- The Washington Times - Tuesday, September 13, 2005

LONDON — Governments across Europe have launched a series of urgent measures to try to deal with soaring fuel prices that have triggered panic buying and threats of massive protests by thousands of angry car owners, truck drivers, farmers and even fishermen.

While Americans grumble about paying $2.96 a gallon for gasoline, European fury comes at a higher cost. Prices have climbed to between $5 and $7 per gallon in Britain, France and Germany, and $7.50 in Turkey. It is $6.56 in the Netherlands, $5.66 in Sweden and $5.28 in Hungary.

Chancellor of the Exchequer Gordon Brown, Britain’s treasury chief, yesterday called on the Organization of the Petroleum Exporting Countries (OPEC), which controls three-quarters of the world’s oil reserves, to produce another 500,000 barrels a day to help bring down prices.

French President Jacques Chirac said oil companies already were reaping bumper profits and demanded that they cut gasoline and diesel prices far more than the few cents that some have reluctantly agreed to.

France also says it intends to offer tax breaks and refunds on fuel worth about $36.6 million to ease the plight of its beleaguered — and politically powerful — farmers.

In Poland and Hungary, the governments have promised cuts in gasoline taxes, and Belgium has pledged to reimburse some taxes on home-heating fuel.

But the unease is growing across Europe in line with the cost of driving cars and trucks, and powering fishing boats and farm tractors as it scales record heights.

Desperate to avoid skyrocketing pump prices, some Germans were filling their tanks with cheaper home-heating fuel. Swedish motorists were jamming the roads to the small town of Trollhattan, where price wars have cut the price of gas by 30 percent.

Meanwhile, other Germans were motoring into Poland for cheaper gas, while Poles were driving into Ukraine, where gas remains cheaper.

All across the nations, tempers are beginning to seethe. Thousands of nervous motorists jammed into service stations across Britain, drying up many fuel pumps by early yesterday afternoon.

Truck drivers in Britain have threatened a three-day blockade at refineries starting today. A similar action brought the nation to a virtual standstill five years ago.

This time, the army has been put on standby to help keep supermarkets open, if necessary. The Times newspaper of London reported that the British government is studying plans to ration gasoline for priority users such as police, firefighters and doctors.

Protesters against high fuel prices plan to demonstrate at oil refineries and gas stations — a plan that has triggered panic buying of gas nationwide.

Memories of a similar protest in 2000 have driven many motorists to their local gas pump in recent days to fill up their cars, leaving numerous stations dry and suppliers struggling to meet the surging demand.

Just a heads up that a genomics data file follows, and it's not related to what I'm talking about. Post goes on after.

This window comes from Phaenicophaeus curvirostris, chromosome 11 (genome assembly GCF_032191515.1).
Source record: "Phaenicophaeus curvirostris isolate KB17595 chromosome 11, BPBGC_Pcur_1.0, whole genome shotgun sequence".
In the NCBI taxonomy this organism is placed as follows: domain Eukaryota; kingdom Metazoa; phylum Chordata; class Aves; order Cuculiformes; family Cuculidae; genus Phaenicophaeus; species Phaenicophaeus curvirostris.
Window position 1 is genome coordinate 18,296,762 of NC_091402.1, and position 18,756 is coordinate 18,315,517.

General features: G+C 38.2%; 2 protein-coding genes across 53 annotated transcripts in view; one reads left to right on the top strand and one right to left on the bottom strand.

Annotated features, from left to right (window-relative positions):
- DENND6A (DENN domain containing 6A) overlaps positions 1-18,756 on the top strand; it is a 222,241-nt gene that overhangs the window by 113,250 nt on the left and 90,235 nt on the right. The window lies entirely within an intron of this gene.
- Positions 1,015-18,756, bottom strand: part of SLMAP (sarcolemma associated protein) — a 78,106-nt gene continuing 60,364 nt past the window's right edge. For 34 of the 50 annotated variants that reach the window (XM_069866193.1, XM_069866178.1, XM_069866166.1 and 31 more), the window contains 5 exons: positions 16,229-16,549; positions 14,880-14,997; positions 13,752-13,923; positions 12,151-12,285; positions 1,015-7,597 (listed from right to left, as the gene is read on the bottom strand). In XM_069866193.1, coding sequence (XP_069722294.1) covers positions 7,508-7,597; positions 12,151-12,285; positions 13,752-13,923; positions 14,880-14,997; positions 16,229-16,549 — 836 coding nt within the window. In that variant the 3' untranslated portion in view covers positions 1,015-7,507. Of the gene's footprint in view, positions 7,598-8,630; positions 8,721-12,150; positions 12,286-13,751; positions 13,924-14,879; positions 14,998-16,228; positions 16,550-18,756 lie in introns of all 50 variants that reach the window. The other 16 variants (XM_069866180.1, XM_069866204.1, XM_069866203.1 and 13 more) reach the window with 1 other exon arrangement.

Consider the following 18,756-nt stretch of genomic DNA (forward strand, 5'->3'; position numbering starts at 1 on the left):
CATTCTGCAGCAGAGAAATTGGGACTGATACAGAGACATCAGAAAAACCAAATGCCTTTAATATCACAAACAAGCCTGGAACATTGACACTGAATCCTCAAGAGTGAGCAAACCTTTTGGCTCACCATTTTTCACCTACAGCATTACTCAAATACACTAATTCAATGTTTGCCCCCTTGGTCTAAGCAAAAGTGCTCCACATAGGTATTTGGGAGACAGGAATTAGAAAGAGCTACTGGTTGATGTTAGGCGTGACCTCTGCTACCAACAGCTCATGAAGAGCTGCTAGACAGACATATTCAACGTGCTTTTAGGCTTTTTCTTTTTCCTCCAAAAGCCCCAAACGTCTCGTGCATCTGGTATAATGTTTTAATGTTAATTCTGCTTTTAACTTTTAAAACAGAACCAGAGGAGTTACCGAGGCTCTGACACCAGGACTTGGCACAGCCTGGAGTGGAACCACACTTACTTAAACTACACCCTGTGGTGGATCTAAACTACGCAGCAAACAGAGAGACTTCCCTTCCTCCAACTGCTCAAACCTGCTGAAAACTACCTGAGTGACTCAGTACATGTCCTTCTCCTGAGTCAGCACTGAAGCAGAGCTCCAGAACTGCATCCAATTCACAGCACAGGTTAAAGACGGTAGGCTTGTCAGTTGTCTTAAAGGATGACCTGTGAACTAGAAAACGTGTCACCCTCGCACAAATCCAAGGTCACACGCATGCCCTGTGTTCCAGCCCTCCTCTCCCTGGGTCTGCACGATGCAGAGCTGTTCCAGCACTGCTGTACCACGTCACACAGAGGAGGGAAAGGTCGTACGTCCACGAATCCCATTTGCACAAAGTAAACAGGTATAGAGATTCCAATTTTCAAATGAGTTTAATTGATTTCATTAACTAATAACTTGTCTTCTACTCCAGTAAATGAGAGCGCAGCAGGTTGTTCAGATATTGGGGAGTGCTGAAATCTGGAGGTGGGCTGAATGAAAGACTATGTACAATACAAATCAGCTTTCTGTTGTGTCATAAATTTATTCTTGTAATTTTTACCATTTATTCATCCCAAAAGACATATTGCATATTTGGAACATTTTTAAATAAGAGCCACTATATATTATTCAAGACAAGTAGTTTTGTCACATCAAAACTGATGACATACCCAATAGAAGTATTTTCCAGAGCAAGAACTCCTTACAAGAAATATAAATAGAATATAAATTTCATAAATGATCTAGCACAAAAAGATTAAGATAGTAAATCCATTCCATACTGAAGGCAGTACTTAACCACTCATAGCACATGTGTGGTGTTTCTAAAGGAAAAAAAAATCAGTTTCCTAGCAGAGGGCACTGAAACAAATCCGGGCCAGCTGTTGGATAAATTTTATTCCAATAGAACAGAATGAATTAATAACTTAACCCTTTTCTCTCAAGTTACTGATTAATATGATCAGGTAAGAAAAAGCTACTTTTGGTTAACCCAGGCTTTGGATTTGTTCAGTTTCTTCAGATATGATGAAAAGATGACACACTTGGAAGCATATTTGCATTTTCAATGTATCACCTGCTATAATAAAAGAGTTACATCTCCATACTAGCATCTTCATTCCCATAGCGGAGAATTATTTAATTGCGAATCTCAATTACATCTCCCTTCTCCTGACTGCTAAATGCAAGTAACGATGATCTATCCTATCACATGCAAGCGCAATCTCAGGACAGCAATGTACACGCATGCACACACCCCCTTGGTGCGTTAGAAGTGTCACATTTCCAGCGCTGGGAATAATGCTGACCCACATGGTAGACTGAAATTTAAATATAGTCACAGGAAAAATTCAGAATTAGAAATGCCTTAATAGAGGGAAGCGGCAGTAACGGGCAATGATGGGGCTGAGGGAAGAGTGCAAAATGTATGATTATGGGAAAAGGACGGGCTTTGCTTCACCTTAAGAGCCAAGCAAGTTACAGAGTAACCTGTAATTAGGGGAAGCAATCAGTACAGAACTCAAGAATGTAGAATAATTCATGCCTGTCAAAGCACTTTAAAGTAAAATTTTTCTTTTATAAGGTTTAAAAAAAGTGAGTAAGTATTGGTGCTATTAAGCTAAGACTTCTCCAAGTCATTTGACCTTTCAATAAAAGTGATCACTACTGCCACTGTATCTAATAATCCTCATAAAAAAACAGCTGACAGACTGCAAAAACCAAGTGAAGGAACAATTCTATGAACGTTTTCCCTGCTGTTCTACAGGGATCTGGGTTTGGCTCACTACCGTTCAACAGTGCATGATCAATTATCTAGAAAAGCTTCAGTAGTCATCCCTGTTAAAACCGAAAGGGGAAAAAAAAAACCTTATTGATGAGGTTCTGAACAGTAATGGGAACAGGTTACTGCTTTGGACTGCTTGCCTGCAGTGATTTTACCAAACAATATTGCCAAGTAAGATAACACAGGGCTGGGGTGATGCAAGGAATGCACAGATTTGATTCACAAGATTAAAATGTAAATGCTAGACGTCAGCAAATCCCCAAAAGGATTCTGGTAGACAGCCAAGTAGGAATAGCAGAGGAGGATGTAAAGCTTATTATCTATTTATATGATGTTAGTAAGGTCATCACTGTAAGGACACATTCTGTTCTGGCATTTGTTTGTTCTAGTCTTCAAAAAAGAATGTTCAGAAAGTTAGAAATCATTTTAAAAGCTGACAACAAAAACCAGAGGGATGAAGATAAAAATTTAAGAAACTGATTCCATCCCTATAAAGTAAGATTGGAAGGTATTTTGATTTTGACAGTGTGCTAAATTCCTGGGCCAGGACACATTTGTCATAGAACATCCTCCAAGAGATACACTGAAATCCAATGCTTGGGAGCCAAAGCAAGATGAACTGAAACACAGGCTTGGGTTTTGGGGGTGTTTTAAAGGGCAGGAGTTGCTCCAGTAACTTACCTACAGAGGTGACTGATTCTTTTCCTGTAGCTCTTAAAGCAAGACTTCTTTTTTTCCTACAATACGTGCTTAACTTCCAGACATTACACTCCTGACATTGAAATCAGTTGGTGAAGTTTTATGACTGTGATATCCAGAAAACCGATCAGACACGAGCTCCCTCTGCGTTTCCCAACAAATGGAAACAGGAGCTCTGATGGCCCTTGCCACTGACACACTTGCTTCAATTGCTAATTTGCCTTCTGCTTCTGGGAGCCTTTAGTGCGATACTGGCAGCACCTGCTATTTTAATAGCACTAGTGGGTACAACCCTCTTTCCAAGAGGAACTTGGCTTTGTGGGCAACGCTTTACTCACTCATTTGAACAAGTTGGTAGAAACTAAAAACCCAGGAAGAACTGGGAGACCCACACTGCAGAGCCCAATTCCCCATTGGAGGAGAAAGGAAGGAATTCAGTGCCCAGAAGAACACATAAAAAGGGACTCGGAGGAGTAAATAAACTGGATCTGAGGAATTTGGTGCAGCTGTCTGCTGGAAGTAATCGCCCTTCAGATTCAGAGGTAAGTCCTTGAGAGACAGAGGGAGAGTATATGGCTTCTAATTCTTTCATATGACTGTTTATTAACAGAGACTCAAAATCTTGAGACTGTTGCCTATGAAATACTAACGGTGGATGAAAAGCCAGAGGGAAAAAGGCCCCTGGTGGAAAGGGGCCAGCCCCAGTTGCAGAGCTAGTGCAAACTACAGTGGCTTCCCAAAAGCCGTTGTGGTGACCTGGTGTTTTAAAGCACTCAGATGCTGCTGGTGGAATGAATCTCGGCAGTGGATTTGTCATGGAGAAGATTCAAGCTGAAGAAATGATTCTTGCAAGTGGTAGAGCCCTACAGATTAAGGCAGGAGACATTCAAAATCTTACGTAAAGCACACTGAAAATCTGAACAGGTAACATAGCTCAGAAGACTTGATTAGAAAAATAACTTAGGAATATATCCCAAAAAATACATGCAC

In France, isolated protests this week have already seen farmers on bicycles and truck drivers rolling their vehicles along major highways at a snail’s pace. One bicycle procession through the town of Arras was led by two horse-drawn tractors.

Although the destruction caused by Hurricane Katrina to petroleum operations in the Gulf of Mexico has helped kick up fuel prices in Europe, these costs in fact have been on a steady and occasionally steep climb for much of this year.

Far more so than in the United States, fuel is heavily taxed in nearly every country in Europe. In Britain and France, 73 percent of the price of gasoline is tax. In Germany, the percentage is 71 percent; in Italy, 68 percent; and in Spain, 63 percent.

Mr. Brown has steadfastly resisted all demands that Britain reduce fuel taxes. His answer is more oil production, not less taxation. That is why he told a conference of trade union leaders yesterday that OPEC must increase its output.

“From the additional $300 billion a year in revenue OPEC countries are now enjoying, and the additional $800 billion available to oil producers, there must be additional new investment in production and global investment in refining capacity,” Mr. Brown said.

That does little to help the plight of Adam Mleasai, a builder in Britain who paid $150 to fill up the tank of his beat-up car at a service station in London. “It’s too expensive, but there’s nothing else I can do,” he told the Los Angeles Times. “I need my car for work.”

• This article is based in part on wire service reports.


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